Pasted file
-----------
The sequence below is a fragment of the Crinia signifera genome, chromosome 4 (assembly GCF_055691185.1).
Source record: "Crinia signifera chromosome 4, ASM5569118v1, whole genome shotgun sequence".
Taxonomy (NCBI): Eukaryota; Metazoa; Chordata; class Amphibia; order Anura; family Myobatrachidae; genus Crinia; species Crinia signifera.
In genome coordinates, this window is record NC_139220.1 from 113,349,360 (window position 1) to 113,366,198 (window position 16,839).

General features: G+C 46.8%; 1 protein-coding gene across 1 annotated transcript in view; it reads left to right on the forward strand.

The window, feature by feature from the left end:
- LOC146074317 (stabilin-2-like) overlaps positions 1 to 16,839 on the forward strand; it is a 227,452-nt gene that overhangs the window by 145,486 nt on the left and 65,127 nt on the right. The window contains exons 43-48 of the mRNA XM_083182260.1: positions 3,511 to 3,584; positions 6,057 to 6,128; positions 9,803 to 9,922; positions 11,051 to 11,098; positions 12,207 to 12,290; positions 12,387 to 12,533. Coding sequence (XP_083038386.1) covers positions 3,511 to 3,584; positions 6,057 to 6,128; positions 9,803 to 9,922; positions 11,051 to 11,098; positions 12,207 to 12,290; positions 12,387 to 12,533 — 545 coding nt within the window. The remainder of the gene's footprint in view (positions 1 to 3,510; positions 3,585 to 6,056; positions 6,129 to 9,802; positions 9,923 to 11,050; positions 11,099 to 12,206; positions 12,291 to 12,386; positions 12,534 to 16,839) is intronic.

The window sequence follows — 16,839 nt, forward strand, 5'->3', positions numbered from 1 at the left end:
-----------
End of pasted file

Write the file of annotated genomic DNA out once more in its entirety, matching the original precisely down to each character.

The sequence below is a fragment of the Crinia signifera genome, chromosome 4 (assembly GCF_055691185.1).
Source record: "Crinia signifera chromosome 4, ASM5569118v1, whole genome shotgun sequence".
Taxonomy (NCBI): Eukaryota; Metazoa; Chordata; class Amphibia; order Anura; family Myobatrachidae; genus Crinia; species Crinia signifera.
In genome coordinates, this window is record NC_139220.1 from 113,349,360 (window position 1) to 113,366,198 (window position 16,839).

General features: G+C 46.8%; 1 protein-coding gene across 1 annotated transcript in view; it reads left to right on the forward strand.

The window, feature by feature from the left end:
- LOC146074317 (stabilin-2-like) overlaps positions 1 to 16,839 on the forward strand; it is a 227,452-nt gene that overhangs the window by 145,486 nt on the left and 65,127 nt on the right. The window contains exons 43-48 of the mRNA XM_083182260.1: positions 3,511 to 3,584; positions 6,057 to 6,128; positions 9,803 to 9,922; positions 11,051 to 11,098; positions 12,207 to 12,290; positions 12,387 to 12,533. Coding sequence (XP_083038386.1) covers positions 3,511 to 3,584; positions 6,057 to 6,128; positions 9,803 to 9,922; positions 11,051 to 11,098; positions 12,207 to 12,290; positions 12,387 to 12,533 — 545 coding nt within the window. The remainder of the gene's footprint in view (positions 1 to 3,510; positions 3,585 to 6,056; positions 6,129 to 9,802; positions 9,923 to 11,050; positions 11,099 to 12,206; positions 12,291 to 12,386; positions 12,534 to 16,839) is intronic.

The window sequence follows — 16,839 nt, forward strand, 5'->3', positions numbered from 1 at the left end: